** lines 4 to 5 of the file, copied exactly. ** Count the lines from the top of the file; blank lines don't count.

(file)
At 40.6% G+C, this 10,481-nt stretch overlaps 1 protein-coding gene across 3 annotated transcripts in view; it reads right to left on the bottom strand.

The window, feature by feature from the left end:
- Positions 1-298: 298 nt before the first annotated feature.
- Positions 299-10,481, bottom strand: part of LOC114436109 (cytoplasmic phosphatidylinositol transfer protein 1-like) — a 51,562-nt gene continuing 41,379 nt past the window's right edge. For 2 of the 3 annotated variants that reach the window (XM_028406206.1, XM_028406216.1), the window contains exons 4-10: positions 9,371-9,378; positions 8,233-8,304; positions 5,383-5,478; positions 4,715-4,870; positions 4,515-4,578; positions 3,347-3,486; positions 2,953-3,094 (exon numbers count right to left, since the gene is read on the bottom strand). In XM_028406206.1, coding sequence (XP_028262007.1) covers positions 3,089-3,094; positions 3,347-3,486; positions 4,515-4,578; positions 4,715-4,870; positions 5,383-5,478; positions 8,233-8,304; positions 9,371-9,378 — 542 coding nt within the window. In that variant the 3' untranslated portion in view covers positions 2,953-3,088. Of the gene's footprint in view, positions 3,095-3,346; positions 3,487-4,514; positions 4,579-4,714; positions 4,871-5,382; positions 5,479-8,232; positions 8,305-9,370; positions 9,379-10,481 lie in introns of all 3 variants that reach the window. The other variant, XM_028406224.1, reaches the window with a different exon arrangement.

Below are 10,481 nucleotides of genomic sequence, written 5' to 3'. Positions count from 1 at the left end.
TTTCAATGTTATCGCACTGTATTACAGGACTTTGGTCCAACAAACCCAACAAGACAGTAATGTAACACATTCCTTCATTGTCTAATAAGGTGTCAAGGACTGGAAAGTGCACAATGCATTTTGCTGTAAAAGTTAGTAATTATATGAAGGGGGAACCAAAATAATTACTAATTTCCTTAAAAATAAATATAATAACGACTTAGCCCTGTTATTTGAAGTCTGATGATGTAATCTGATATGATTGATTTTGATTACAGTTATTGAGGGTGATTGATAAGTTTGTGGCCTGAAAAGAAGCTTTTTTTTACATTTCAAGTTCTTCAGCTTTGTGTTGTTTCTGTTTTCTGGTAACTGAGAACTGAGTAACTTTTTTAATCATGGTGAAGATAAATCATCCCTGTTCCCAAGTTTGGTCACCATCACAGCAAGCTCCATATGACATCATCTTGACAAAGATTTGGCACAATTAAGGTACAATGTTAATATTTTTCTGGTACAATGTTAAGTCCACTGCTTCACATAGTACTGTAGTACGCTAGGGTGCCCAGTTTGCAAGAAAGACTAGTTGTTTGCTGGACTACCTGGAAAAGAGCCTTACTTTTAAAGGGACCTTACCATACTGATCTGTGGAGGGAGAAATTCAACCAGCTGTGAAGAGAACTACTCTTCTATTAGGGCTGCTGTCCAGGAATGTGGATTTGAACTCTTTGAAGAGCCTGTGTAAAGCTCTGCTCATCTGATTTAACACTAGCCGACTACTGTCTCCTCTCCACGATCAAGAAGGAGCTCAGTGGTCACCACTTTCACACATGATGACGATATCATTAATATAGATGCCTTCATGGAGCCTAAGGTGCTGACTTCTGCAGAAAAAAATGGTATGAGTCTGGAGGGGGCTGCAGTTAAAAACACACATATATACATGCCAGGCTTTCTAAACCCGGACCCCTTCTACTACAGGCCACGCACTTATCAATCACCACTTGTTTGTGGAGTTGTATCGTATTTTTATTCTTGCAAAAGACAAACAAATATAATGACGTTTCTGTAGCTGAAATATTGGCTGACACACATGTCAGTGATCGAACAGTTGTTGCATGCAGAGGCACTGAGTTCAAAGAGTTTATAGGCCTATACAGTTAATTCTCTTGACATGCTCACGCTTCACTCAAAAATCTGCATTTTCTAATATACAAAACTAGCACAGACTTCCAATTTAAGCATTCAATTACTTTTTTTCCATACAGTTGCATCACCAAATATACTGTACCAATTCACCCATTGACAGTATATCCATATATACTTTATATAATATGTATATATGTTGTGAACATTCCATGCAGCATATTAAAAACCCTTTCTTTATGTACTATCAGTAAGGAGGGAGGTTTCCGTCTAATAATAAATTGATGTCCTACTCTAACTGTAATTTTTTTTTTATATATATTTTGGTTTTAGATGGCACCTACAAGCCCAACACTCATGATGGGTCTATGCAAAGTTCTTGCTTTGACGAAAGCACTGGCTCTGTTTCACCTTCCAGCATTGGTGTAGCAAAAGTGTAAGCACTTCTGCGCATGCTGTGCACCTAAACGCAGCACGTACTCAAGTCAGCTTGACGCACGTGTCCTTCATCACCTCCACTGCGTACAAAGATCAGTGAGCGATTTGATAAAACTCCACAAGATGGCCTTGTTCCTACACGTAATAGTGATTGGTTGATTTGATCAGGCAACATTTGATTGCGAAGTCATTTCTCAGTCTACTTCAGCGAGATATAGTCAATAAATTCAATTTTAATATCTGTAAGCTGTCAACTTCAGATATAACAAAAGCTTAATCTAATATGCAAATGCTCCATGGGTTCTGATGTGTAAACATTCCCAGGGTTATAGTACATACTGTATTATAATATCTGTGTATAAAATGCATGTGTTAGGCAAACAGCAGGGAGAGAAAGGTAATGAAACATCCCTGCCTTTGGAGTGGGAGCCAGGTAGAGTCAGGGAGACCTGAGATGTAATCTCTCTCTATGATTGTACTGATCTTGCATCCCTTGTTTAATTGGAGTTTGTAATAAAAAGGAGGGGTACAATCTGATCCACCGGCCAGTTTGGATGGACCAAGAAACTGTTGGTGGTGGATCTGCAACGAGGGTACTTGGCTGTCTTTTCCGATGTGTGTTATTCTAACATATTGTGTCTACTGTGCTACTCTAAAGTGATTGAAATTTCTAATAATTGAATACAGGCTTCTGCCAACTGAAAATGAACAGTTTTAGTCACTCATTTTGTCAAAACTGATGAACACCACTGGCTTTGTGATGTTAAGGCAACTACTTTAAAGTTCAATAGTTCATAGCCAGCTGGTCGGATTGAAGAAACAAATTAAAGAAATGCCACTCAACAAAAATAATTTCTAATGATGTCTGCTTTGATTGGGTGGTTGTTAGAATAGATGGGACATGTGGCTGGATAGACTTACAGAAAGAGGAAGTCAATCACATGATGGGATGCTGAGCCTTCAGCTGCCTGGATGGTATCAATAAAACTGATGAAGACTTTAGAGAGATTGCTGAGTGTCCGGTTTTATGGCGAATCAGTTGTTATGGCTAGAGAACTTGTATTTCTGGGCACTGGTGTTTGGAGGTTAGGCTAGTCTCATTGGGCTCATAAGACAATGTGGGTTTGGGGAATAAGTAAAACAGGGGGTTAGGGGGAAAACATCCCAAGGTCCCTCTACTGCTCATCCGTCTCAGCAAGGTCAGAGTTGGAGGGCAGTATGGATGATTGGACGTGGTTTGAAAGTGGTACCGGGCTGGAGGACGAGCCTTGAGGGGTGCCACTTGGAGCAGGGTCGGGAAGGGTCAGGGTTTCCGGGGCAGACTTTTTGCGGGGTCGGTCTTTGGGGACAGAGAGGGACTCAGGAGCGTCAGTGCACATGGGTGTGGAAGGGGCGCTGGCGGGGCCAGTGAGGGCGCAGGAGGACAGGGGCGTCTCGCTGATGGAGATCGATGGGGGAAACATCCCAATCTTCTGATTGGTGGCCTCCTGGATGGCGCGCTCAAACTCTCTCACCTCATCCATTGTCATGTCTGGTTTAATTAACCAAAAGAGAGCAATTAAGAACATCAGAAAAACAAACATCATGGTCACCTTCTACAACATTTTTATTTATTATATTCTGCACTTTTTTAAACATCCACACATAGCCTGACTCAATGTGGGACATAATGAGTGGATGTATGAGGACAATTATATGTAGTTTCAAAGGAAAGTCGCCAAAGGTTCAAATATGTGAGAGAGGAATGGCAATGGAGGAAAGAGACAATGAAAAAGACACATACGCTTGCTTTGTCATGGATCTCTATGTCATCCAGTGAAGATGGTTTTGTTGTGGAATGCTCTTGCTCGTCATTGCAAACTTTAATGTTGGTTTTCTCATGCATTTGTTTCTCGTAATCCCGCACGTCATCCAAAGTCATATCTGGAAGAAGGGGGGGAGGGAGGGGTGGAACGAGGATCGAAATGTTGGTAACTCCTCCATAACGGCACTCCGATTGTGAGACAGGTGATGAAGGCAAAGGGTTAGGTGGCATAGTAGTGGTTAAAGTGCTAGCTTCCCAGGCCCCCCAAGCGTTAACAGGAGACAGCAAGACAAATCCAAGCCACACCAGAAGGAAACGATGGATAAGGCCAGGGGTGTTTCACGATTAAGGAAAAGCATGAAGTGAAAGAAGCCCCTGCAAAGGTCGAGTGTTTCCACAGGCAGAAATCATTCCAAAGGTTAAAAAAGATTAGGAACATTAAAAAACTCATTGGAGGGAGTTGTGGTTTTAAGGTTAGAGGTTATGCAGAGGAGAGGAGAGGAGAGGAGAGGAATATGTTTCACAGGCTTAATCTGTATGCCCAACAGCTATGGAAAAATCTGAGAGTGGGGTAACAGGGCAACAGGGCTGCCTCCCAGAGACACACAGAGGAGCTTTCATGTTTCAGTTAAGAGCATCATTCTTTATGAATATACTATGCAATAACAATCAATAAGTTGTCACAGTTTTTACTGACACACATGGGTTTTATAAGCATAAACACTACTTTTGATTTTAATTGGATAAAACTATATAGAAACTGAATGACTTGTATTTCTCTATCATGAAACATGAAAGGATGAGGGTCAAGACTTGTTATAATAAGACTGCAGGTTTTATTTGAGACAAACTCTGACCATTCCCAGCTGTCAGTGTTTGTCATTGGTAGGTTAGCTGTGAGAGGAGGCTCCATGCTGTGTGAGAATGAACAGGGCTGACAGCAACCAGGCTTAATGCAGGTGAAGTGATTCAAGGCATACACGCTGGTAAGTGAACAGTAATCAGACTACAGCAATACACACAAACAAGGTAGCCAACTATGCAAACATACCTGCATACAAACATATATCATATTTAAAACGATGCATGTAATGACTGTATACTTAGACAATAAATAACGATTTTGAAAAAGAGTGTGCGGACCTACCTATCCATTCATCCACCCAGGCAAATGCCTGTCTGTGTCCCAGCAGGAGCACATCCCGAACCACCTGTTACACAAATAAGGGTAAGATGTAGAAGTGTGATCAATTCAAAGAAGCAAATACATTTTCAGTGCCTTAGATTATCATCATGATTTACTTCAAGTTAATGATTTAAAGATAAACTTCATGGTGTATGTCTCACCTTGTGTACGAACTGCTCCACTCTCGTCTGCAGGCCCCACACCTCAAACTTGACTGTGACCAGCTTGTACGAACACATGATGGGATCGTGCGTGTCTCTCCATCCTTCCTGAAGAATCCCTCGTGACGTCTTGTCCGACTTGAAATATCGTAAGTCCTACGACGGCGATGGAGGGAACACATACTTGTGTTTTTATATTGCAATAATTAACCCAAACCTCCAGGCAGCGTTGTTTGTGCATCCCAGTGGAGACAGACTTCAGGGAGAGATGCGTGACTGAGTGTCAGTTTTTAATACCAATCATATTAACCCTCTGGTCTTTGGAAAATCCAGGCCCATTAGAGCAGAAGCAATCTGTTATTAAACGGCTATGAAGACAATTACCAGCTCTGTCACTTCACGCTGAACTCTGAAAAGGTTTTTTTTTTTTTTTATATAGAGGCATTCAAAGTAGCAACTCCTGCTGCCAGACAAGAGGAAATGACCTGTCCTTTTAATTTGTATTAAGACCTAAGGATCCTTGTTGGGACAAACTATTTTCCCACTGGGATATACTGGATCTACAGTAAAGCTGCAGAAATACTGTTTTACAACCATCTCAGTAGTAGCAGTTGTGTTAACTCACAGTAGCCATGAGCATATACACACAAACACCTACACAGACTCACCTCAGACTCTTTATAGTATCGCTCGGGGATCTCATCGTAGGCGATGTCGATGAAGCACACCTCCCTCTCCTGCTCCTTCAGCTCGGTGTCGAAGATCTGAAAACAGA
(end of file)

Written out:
- Positions 299-10,481, bottom strand: part of LOC114436109 (cytoplasmic phosphatidylinositol transfer protein 1-like) — a 51,562-nt gene continuing 41,379 nt past the window's right edge. For 2 of the 3 annotated variants that reach the window (XM_028406206.1, XM_028406216.1), the window contains exons 4-10: positions 9,371-9,378; positions 8,233-8,304; positions 5,383-5,478; positions 4,715-4,870; positions 4,515-4,578; positions 3,347-3,486; positions 2,953-3,094 (exon numbers count right to left, since the gene is read on the bottom strand). In XM_028406206.1, coding sequence (XP_028262007.1) covers positions 3,089-3,094; positions 3,347-3,486; positions 4,515-4,578; positions 4,715-4,870; positions 5,383-5,478; positions 8,233-8,304; positions 9,371-9,378 — 542 coding nt within the window. In that variant the 3' untranslated portion in view covers positions 2,953-3,088. Of the gene's footprint in view, positions 3,095-3,346; positions 3,487-4,514; positions 4,579-4,714; positions 4,871-5,382; positions 5,479-8,232; positions 8,305-9,370; positions 9,379-10,481 lie in introns of all 3 variants that reach the window. The other variant, XM_028406224.1, reaches the window with a different exon arrangement.

Below are 10,481 nucleotides of genomic sequence, written 5' to 3'. Positions count from 1 at the left end.